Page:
October 31, 2012
Security may play a greater role in retirement security for future retirees,
but many are uninformed about maximizing this benefit. ---
For about 60% of the retiring population, Social Security
provides the majority of their retirement income, a BMO Retirement Institute
report said. However, many retirees are taking Social Security benefits too
early, are not making informed decisions, and are unaware of options and
strategies that could maximize benefits.
The timing of when retirees take Social Security can affect
their retirement income. If one spouse has a significantly higher benefit, when
they claim will affect the combined lifespan of both. In particular, if the
main breadwinner claims too soon, then the spousal benefit will be 50% of a
smaller monthly check, and the surviving spouse’s benefit would be 100% of the
smaller check for the survivor’s lifetime. While Social Security collections
can start as early as age 62, it will be a permanently reduced amount. Waiting
until full retirement age (FRA)—which varies based on birth year—or even later,
will ensure receiving a higher amount.
An example provided by BMO shows that taking Social Security
at 62 can result in a reduced benefit of $1,500 per month, typically a 6% to 7%
annual reduction. By waiting until FRA, in this case 66, the benefit will be
$2,000. Waiting until 70 and using delayed retirement credits results in the
highest lifetime benefits. Ultimately, a person could receive an additional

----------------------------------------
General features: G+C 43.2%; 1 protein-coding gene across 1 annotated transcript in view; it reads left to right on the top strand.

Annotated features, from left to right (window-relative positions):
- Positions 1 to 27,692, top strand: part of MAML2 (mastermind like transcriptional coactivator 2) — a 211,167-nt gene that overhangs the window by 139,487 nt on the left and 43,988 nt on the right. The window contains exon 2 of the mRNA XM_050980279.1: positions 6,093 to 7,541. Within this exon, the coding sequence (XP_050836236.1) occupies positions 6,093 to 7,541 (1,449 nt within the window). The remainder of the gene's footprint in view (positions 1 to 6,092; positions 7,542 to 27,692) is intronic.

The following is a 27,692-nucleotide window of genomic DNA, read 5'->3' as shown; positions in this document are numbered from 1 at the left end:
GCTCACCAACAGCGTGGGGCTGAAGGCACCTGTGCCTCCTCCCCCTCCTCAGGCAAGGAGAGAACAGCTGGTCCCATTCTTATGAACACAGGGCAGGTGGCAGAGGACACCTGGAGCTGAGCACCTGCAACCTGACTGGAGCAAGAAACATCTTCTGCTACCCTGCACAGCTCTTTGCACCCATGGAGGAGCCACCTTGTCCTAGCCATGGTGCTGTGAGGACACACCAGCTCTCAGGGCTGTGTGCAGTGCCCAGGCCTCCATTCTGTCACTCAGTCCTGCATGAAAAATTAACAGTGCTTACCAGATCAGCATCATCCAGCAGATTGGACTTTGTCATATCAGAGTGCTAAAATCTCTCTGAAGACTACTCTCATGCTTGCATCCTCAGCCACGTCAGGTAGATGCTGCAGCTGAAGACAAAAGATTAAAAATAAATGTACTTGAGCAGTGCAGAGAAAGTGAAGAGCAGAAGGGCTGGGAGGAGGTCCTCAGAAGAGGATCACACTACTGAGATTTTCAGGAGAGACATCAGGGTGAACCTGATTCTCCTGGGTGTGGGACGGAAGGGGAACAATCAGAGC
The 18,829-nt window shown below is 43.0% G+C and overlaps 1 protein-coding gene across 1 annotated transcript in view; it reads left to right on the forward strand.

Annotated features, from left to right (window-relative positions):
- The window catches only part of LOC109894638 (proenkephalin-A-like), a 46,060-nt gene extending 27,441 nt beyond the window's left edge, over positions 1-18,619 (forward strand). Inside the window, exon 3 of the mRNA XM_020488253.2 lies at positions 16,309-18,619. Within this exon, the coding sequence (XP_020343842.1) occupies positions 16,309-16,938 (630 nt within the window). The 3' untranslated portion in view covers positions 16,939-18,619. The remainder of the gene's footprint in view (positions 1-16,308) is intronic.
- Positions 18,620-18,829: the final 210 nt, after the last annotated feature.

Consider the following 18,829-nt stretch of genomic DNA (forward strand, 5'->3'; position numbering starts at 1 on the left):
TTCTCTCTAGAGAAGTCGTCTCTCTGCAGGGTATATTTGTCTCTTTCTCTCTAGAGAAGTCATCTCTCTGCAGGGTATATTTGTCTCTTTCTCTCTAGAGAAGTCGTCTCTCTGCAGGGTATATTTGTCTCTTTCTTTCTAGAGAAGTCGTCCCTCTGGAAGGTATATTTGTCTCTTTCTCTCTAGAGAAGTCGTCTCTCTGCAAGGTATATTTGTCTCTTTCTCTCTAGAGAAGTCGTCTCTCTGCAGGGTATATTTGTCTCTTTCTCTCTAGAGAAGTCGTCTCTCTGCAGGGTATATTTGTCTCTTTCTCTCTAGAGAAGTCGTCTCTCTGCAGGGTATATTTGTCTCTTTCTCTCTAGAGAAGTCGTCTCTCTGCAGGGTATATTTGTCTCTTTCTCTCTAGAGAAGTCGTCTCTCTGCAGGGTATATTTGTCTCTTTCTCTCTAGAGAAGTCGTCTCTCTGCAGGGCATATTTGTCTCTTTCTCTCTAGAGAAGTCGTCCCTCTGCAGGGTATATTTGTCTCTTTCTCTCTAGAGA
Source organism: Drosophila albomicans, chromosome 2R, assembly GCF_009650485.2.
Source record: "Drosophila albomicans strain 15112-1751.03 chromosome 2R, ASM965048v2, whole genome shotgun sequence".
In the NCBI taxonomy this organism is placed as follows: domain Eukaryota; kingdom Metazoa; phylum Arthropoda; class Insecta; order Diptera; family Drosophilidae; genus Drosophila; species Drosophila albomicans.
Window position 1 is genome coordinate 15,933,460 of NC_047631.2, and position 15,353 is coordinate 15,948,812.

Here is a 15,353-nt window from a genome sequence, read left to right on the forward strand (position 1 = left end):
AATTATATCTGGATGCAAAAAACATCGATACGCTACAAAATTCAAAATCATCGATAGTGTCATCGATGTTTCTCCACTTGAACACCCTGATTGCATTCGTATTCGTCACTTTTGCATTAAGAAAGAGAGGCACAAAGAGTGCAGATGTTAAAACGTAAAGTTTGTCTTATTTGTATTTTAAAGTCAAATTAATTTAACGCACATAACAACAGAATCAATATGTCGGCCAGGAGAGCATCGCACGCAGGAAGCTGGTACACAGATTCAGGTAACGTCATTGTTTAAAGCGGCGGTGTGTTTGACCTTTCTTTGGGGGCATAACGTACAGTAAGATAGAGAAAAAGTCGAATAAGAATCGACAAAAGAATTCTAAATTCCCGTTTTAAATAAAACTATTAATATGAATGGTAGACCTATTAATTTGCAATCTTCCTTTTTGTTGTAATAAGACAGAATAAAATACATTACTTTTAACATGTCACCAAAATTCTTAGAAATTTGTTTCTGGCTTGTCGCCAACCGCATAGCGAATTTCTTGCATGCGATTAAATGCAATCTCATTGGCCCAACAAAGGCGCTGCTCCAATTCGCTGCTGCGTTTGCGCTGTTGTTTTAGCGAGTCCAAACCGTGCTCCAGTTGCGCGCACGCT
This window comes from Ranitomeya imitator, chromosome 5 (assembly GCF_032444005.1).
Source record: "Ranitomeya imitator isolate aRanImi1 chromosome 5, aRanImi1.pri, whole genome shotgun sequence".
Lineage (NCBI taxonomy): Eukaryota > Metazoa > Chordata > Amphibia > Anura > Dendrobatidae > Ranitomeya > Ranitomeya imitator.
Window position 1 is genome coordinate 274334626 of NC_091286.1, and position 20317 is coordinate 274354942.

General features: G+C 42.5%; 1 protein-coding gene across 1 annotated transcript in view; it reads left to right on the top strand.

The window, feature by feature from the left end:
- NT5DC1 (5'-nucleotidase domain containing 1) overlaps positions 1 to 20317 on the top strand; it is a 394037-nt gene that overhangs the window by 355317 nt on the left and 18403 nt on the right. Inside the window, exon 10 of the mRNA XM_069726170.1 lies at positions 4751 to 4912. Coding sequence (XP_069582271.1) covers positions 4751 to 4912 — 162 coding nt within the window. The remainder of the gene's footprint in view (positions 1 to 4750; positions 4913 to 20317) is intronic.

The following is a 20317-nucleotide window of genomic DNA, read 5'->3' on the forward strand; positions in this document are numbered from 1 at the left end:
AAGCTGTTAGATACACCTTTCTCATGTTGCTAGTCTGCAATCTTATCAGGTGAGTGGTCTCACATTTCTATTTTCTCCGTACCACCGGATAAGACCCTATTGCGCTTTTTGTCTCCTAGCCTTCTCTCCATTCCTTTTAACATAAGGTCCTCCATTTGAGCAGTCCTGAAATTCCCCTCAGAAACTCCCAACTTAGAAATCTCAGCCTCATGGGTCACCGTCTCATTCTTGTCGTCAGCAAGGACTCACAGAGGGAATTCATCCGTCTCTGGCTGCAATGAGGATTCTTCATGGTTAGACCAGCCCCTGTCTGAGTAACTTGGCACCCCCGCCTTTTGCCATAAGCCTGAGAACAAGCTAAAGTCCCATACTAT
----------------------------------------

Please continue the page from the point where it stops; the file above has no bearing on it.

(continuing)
$25,000 in total Social Security benefits for a life expectancy of 85 years by
waiting until FRA.
The BMO survey revealed people were aware that if they filed
a claim early, they would get a reduced monthly income amount. Furthermore, 91%
agreed that waiting to take benefits increases the monthly amount they will
receive. However, 48% are currently collecting or planning to collect before
full retirement age. One reason for doing this is that there are too many
additional variables involved in retirement, including retirement age, spouse’s
retirement age, working part-time during retirement, average monthly spending
and investing savings.
Another contributor is lack of knowledge. Fifty-two percent
of survey respondents were uninformed about strategies to maximize Social
Security benefits in general, and 62% had not actively looked for information
regarding Social Security. Eighty percent said the Social Security
Administration website would be their primary source of information, and only
25% mentioned a financial adviser. Sixty-one percent have not discussed their
Social Security decision with anyone.